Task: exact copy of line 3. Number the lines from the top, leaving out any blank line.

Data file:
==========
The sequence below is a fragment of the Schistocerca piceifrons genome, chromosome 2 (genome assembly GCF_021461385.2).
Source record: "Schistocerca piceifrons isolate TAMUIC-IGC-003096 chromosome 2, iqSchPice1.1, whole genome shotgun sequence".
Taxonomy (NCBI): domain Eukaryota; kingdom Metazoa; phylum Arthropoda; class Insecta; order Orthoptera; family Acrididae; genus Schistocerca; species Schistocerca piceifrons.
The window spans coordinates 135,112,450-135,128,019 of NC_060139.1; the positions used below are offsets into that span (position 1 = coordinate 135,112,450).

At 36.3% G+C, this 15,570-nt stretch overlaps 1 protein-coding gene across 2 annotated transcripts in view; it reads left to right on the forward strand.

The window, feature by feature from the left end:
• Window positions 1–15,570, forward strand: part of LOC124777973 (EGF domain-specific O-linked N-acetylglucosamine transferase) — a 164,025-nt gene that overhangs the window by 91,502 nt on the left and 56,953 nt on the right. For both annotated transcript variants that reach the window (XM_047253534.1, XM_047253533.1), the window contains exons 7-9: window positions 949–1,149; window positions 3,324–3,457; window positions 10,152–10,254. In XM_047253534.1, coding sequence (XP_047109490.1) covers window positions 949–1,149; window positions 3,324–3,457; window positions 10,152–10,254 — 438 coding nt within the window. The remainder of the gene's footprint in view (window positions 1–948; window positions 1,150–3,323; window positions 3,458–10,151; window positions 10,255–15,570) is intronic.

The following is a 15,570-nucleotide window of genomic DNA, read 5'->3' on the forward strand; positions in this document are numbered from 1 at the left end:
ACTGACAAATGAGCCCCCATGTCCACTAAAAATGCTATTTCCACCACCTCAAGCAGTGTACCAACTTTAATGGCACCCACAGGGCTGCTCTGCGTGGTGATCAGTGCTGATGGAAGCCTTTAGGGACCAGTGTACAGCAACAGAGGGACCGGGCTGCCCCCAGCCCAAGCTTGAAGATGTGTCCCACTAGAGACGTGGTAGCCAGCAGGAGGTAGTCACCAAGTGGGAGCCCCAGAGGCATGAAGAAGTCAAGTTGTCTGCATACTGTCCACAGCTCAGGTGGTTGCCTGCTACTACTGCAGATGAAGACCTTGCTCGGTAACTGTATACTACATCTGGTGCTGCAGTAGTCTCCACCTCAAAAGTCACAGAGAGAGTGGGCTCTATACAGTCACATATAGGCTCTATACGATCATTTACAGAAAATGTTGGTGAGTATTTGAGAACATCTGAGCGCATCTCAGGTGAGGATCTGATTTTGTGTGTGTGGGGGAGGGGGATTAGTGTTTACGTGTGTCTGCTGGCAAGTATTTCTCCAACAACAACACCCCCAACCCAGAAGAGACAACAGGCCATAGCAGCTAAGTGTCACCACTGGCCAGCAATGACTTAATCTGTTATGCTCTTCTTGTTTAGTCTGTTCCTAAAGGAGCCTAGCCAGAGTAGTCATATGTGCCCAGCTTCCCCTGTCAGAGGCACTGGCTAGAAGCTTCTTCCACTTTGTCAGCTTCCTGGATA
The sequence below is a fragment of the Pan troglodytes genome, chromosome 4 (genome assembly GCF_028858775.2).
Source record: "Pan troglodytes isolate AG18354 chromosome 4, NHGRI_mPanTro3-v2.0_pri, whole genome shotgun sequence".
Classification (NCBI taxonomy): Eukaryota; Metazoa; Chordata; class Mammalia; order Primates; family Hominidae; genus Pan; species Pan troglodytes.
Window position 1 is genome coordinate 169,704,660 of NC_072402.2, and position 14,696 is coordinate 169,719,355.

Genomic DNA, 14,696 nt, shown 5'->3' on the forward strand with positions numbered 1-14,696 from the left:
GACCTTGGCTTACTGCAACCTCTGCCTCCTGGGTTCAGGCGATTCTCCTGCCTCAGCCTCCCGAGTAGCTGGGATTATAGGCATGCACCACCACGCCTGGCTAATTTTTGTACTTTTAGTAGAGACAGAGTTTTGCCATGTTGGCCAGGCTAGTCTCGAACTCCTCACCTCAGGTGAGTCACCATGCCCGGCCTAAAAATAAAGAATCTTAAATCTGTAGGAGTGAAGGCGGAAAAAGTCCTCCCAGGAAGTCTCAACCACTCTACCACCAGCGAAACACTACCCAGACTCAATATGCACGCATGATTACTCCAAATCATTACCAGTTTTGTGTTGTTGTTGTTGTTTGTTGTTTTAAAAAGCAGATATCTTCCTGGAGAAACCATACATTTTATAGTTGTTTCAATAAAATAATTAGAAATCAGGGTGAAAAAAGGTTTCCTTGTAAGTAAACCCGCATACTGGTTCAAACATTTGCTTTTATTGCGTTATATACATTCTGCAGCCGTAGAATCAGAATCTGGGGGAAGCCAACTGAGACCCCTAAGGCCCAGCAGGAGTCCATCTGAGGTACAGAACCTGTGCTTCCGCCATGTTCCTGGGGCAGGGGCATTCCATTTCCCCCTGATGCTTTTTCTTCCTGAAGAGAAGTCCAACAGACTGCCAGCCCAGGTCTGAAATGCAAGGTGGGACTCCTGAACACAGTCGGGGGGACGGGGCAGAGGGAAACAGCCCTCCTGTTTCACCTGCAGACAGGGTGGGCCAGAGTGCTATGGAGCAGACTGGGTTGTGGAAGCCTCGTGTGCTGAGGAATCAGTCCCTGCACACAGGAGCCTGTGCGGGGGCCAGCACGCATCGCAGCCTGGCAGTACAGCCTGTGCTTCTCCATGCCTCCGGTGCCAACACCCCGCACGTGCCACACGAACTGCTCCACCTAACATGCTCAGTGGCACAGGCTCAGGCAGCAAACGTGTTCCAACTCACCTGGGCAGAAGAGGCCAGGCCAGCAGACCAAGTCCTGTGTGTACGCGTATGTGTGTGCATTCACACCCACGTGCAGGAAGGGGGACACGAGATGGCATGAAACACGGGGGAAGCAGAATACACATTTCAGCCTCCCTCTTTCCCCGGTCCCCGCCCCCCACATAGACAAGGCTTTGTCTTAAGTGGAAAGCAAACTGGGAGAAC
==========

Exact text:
Taxonomy (NCBI): domain Eukaryota; kingdom Metazoa; phylum Arthropoda; class Insecta; order Orthoptera; family Acrididae; genus Schistocerca; species Schistocerca piceifrons.